About Anna Magnani

Anna Magnani

Anna Magnani (March 7th, 1908 – September 26, 1973) is not only an explosive force – an exceptional phenomenon because of the fire of her thousand gestures, her thousand instinctive expressions – but also an actress of the first rank who tempers every effect, filters her emotions and reactions through a careful construction of the character of the personage.

Born in Rome, daughter of Pietro Del Duce from Calabria and Marina Magnani from Romagna, was raised by her grandmother. After contemplating a career as a pianist, she studied for two years at the Academy of Dramatic Arts (Reale Scuola di recitazione Eleonora Duse) in Rome.

Magnani began her professional career in 1927 becoming part of Dario Niccodemi’s Italian Drama Company which she remains until 1930. During the thirties, her theatrical roles gradually increased as she alternated between serious drama and singing and clowning in satirical revues. It was in one of these plays that her fiery temperament aroused the attention of her future husband, film director Goffredo Alessandrini. Her first appearance in a film is in Nunzio Malasomma’s The Blind Woman of Sorrento (1934).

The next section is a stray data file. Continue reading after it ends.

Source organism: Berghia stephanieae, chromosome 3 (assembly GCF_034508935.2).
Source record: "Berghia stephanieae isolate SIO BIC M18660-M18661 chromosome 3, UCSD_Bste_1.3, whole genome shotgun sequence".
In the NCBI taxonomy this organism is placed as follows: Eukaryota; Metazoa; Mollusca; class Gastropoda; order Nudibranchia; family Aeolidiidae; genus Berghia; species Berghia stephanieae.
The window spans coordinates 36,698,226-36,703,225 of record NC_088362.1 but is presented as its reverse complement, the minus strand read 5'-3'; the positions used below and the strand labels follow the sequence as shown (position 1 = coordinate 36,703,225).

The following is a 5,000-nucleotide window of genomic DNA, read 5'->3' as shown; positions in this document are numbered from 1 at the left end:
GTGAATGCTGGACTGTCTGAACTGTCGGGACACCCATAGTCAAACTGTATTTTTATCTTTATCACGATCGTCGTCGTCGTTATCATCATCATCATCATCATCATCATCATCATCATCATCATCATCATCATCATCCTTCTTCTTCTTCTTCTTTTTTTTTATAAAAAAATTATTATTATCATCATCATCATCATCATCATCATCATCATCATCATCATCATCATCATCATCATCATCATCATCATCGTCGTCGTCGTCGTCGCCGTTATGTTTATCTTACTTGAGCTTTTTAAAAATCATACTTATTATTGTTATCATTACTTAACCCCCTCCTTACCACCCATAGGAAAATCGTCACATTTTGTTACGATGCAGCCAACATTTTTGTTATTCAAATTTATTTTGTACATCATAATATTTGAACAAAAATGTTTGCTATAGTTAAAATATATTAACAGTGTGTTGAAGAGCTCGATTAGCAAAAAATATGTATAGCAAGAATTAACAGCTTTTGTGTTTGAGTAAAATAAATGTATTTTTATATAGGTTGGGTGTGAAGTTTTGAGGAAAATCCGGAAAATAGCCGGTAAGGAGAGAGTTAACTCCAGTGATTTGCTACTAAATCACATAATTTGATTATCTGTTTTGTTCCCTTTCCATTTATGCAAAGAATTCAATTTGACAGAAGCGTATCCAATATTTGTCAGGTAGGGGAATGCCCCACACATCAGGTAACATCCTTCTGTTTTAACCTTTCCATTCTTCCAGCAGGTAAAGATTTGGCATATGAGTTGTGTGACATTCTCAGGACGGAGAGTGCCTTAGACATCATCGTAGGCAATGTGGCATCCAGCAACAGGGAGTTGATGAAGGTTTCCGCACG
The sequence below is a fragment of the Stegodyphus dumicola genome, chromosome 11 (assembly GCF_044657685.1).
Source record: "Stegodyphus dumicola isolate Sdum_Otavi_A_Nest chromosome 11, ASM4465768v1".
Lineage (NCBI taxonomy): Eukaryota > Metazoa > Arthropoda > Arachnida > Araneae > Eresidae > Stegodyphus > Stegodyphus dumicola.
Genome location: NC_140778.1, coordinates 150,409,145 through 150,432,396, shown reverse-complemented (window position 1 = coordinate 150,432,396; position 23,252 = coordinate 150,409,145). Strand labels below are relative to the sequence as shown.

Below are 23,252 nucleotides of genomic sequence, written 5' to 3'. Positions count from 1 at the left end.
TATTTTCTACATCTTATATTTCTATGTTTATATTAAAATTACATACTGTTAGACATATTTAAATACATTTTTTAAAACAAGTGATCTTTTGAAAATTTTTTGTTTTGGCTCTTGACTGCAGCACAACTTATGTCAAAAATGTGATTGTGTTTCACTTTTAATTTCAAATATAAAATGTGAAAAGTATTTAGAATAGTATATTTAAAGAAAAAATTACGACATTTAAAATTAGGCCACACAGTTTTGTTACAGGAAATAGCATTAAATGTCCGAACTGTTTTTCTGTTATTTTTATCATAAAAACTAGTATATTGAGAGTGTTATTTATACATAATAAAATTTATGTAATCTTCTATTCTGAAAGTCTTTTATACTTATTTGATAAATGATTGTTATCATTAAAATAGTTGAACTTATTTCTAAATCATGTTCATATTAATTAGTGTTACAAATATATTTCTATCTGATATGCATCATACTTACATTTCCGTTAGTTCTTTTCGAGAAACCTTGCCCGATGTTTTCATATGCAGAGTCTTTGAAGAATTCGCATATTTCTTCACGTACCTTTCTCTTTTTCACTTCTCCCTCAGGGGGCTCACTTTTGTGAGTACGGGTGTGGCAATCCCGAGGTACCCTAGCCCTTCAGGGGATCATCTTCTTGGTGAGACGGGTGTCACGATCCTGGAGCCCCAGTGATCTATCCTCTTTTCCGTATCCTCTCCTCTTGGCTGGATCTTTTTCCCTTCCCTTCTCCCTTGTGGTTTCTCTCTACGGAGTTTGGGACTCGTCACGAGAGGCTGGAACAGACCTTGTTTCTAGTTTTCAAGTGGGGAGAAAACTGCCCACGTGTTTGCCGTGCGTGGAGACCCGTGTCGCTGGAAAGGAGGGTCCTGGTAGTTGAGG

In 1941 Magnani appeared in Vittorio De Sica’s Doctor, Beware, which hinted at the satirical wit that had made her popular on the stage. It was Rossellini’s Open City (1945) and the birth of Italian neo-realism, however, that instantly made her a screen star acclaimed by critics and audiences alike on both sides of the Atlantic. Her performance on Open City won her the National Board of Review award as the best foreign actress of the year. In 1947 Magnani was awarded Italy’s Silver Ribbon (Italian Oscar) for Rossellini’s Love, a film in two segments (The Human Voice and The Miracle).

The seven years following Open City were the most prolific period in Magnani’s career; she made over a dozen films. Through her strikingly instinctual approach to acting, fueled by a primal emotional force, the actress came to symbolize the national spirit of her homeland during the postwar years. Celebrated for her candor, spontaneity, and naturalism Magnani became the first screen performer of her nation to achieve international stature.



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